Political "Solutions"

Thomas Sowell

10/30/2007 12:01:00 AM - Thomas Sowell

It is remarkable how many political "solutions" today are dealing with problems created by previous political "solutions." Three examples that come to mind immediately are the housing market crisis, the wildfires in southern California, and the water shortages in the west.

Congress and the Bush administration are currently vying with each other to come up with a solution to the housing crisis, brought on by widespread defaults on home mortgage loans -- especially defaults by those who took out risky "subprime" loans.

Why were borrowers taking out risky loans in the first place? And why were lenders willing to lend to risky borrowers? In both cases, the government was a prime factor in "subprime" loans.

Many people took out risky mortgage loans to buy a house because housing prices were so high that this was the only way they could own a home. Where housing prices were highest, the most people took out risky loans.

In the San Francisco Bay Area, where housing prices are the highest in the nation, risky interest-only loans went from being 11 percent of all new mortgages in 2002 to being 66 percent of all new mortgages in 2005.

Study after study has shown that housing prices are highest where government restrictions on building are the most severe. That is the ugly result of pretty words like "open space."

Why were lenders lending to people whose prospects of repaying the loans were below average -- that is, "subprime"?

Government laws and policies, especially the Community Reinvestment Act, pressured lenders to invest in people and places where they would not invest otherwise. Government also created the temporarily very low interest rates that made the mortgages seem affordable for the moment.

Now that politicians have created this mess, they are ready to play heroes riding to the rescue.

As for the flames sweeping across southern California, tragic as that is, this has happened time and again before -- in the very same places in the very same time of year, just like hurricanes.

Why would people risk building million-dollar homes in the known paths of wildfires? For the same reason that people choose to live in the known paths of hurricanes. Because the government -- that is, the taxpayers -- will get stuck with a lot of the costs of dealing with those dangers and the costs of rebuilding.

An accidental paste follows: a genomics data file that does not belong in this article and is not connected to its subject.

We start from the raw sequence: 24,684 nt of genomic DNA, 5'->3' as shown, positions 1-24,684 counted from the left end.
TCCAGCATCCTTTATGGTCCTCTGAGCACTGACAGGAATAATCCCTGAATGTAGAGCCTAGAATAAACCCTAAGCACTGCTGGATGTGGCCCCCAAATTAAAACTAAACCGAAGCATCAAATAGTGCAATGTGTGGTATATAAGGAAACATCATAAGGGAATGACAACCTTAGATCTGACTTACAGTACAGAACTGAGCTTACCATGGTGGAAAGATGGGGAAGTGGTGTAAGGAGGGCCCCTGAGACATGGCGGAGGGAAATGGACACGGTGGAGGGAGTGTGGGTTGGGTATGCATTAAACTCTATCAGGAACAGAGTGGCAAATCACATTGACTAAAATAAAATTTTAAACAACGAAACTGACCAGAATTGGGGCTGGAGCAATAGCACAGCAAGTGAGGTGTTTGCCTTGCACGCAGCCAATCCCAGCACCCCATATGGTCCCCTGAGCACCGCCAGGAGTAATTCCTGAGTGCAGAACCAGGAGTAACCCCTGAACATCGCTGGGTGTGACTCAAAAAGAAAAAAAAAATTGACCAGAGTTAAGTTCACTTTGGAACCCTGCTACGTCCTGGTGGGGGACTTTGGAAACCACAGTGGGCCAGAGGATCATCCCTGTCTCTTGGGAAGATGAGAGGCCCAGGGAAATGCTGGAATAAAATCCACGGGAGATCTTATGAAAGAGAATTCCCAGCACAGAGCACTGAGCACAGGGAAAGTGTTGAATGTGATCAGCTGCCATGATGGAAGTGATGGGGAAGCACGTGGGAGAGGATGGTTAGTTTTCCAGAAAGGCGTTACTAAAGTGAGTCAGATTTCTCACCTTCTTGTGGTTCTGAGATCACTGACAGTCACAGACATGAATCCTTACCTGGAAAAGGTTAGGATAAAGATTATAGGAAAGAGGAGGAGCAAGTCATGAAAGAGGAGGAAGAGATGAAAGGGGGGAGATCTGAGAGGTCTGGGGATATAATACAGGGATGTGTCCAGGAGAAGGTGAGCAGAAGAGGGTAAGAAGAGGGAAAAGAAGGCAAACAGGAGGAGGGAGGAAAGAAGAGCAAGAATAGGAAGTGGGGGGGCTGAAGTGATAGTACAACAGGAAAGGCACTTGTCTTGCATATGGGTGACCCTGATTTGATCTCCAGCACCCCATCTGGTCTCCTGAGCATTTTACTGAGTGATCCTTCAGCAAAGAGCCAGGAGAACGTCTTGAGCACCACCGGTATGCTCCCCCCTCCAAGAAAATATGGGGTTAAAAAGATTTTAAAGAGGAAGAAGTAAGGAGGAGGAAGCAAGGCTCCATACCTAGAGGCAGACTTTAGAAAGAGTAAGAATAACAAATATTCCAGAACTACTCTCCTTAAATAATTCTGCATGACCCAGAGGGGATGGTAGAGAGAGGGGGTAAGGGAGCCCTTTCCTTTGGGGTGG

Why is there such a huge amount of inflammable vegetation over such a wide area that fires can reach unstoppable proportions by the time they get to places where people live? Because "open space" has become a political sacred cow beyond rational discussion.

The same severe government restrictions on building that drive home prices sky high also lead to vast areas with nothing but trees and bushes. Where it doesn't rain for months, that's dangerous.

No matter how much open space there is, it is never enough for environmental extremists, who will make political trouble if anyone is allowed to break up those miles and miles of solid vegetation with buildings, even though pavement and masonry don't burn.

In other words, government preserves all the conditions for wildfires and subsidizes people who live in their path.

As for water shortages, they are as endemic to California as wildfires. But when an economist hears about a shortage that persists for years, the first question that comes to mind is: Why doesn't the price rise until supply and demand are equal?

If you said, "the government," go to the head of the class.

The federal government's water projects supply much of the water used in California that enables agriculture to flourish in what would otherwise be a desert.

The government sells this water to farmers at prices artificially lower than the cost of providing it -- and at a tiny fraction of what people pay for water in Los Angeles or San Francisco.

Is it news, at this late date, that people waste things that they get cheap? It's been happening for centuries.

But none of the political "solutions" through drastic water rationing schemes will touch the cheap prices of water that lead farmers to grow crops requiring huge amounts of water in a desert.